Charlie Faust

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"Charles Faust" redirects here. For the U.S. Representative from Missouri (1879-1928), see Charles L. Faust.
Charlie Faust
Charlie Faust.jpg
Pitcher
Born: (1880-10-09)October 9, 1880
Marion, Kansas
Died: June 18, 1915(1915-06-18) (aged 34)
Steilacoom, Washington
Batted: Right Threw: Right
MLB debut
October 7, 1911 for the New York Giants
Last MLB appearance
October 12, 1911 for the New York Giants
Career statistics
Win-loss record 0-0
Earned run average 4.50
Games pitched 2
Teams
Career highlights and awards

Charles Victor Faust ("Victory") (October 9, 1880 in Marion, Kansas – June 18, 1915 in Steilacoom, Washington) was an American Major League baseball player whose career, statistically speaking, was only slightly lengthier than that of Moonlight Graham, but who was regarded by his team, the New York Giants, as a good luck charm.

His story was told by Giants center fielder Fred Snodgrass in Lawrence Ritter's (1966) The Glory of Their Times. Here is a capsule summary:

Also known as Charlie Faust, he won a spring tryout with the Giants in 1911, after informing manager John McGraw that a fortune teller back home in Kansas had told him he needed to go pitch for the Giants and help them win the pennant. Faust had no real pitching ability, but McGraw was a superstitious sort, and the Giants had not won the league championship since 1905, so he brought Faust along.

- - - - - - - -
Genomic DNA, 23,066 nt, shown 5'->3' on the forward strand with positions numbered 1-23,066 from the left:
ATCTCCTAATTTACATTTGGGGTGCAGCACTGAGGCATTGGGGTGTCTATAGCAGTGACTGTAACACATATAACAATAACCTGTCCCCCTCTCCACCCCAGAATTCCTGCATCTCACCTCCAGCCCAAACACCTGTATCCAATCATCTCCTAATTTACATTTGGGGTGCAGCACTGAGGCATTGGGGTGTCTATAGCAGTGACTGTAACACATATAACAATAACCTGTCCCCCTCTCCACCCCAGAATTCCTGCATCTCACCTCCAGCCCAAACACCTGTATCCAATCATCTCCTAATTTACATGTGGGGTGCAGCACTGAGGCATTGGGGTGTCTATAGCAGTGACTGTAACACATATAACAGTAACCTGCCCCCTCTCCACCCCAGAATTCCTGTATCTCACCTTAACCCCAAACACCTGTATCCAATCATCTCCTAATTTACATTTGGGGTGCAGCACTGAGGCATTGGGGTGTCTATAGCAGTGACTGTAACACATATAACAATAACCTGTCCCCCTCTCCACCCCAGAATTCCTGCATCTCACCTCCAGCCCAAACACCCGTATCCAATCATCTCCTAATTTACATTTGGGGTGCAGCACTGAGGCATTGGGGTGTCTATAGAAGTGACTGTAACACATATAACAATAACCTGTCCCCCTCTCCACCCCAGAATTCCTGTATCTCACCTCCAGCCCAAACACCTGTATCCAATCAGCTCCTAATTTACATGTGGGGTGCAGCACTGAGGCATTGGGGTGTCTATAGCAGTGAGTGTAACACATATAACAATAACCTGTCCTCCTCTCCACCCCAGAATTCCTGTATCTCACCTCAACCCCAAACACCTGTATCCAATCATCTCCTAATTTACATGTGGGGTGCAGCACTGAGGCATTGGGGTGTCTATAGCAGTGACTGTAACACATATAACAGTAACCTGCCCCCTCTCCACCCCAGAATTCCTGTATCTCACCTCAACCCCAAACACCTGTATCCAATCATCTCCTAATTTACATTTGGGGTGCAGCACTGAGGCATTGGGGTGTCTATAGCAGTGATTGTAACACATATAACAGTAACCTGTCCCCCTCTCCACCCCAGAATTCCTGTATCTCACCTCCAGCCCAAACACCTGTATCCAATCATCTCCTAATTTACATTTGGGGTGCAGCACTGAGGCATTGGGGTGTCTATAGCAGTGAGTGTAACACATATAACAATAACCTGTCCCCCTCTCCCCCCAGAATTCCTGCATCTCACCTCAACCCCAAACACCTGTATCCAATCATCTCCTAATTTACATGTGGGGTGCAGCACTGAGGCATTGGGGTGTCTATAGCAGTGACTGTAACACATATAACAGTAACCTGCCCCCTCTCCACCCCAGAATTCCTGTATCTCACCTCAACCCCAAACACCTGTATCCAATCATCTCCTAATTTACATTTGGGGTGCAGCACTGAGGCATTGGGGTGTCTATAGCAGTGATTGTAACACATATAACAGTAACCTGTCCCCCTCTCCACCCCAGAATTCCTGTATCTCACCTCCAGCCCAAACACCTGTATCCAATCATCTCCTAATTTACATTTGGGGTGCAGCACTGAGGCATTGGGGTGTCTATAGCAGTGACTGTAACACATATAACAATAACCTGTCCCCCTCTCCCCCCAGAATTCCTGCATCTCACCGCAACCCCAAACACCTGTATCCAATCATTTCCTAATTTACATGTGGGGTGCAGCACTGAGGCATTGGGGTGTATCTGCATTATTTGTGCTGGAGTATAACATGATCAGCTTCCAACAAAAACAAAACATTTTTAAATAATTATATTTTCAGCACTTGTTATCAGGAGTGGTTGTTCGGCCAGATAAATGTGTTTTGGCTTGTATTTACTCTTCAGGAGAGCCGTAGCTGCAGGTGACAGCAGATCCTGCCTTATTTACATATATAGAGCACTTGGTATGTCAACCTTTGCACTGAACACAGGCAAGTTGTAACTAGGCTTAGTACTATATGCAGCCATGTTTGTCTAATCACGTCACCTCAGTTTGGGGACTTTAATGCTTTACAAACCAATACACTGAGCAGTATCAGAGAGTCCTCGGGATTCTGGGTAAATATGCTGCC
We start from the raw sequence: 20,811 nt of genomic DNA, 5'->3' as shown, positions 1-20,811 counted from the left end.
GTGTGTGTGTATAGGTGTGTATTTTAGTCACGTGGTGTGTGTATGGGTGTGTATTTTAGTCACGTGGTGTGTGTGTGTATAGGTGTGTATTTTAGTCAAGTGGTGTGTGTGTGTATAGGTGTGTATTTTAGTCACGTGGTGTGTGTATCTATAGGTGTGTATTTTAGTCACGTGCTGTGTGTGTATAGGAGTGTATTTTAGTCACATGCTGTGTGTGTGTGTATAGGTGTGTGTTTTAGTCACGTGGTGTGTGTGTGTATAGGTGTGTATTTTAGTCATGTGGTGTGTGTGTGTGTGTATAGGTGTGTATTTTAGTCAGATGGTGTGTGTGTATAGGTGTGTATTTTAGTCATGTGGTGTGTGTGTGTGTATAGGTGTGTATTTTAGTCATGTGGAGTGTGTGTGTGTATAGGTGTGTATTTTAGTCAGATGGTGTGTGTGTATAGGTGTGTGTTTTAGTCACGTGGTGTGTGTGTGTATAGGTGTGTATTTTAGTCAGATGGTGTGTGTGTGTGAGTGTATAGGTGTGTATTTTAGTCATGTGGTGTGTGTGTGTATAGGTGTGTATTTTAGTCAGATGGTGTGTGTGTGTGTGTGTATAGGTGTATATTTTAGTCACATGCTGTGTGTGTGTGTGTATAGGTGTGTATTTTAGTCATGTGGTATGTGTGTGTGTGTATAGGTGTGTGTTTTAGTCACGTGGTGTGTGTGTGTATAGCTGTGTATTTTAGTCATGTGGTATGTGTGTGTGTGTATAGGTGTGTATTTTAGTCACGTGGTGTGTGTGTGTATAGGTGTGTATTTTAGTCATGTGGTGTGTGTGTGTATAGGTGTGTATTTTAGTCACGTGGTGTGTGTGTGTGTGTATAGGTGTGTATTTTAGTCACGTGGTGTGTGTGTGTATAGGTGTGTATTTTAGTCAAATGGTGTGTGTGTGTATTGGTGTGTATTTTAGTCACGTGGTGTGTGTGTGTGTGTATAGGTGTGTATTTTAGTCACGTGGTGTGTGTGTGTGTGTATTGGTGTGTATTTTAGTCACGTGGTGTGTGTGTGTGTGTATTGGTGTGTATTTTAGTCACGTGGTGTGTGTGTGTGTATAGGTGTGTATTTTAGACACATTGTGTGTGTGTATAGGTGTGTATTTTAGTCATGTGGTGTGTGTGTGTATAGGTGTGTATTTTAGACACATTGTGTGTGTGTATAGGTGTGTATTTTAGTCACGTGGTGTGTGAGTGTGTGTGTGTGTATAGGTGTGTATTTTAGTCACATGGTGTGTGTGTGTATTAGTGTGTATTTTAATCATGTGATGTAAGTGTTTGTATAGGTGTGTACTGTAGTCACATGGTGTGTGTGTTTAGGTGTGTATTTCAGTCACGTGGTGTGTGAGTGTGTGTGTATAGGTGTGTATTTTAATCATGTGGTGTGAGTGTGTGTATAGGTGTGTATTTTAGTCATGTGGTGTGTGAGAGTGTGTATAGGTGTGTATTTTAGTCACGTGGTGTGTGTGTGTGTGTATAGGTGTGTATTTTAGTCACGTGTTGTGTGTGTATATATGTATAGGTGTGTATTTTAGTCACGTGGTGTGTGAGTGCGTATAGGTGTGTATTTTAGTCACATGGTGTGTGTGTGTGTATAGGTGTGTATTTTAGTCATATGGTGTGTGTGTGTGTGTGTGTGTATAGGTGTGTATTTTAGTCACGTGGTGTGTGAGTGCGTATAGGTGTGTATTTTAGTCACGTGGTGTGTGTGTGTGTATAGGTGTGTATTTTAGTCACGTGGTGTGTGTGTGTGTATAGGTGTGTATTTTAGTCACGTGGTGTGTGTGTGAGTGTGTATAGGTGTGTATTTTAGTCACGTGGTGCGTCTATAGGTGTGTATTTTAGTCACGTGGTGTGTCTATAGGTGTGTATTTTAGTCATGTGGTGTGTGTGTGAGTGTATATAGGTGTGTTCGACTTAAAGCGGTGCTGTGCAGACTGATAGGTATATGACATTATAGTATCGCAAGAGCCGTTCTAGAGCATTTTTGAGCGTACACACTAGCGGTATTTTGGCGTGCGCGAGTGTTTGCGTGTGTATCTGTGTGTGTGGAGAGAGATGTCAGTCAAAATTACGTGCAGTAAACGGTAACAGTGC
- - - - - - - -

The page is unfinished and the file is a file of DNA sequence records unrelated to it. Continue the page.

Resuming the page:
McGraw actually put Faust on the mound for a couple of innings in different games, late in the 1911 season, after the Giants had already clinched the league title: October 7, then again on October 12 (the final game of the regular season). In both games, the Giants were already trailing, and Faust was brought in at the top of the ninth.

According to Gabriel Schechter's 2000 book, "Victory Faust: The Rube Who Saved McGraw's Giants", Faust was persistent in his belief that he could contribute to the Giants' success. Faust's delusion seems to have been associated with some mental disorder; he was later institutionalized in Oregon and in Washington state. When McGraw dismissed him from the Giants, Faust was never able to adjust to his release and harbored hopes of rejoining major league baseball until the final illness that led to his death.

Although Snodgrass's recollection from half a century previous to his report was for decades the definitive information about Faust, it was not entirely accurate. According to that report, Faust stuck with the team for three seasons, mostly as a mascot rather than a roster player. However, according to later research by Schechter, Faust's tenure with the Giants was limited to the 1911 season, when the Giants won the pennant but lost the World Series to the Philadelphia Athletics 4 games to 2.

Similarly, Snodgrass said that Faust died that winter of 1913-14, which is incorrect. Faust was committed to a mental institution in Steilacoom, Washington in 1914 and died there of tuberculosis on June 18, 1915, at the age of 34. He was buried in Steilacoom, and a memorial marker was placed in the family plot in his hometown cemetery in Marion, Kansas.[1]

Faust is mentioned in E.L. Doctorow's novel Ragtime.

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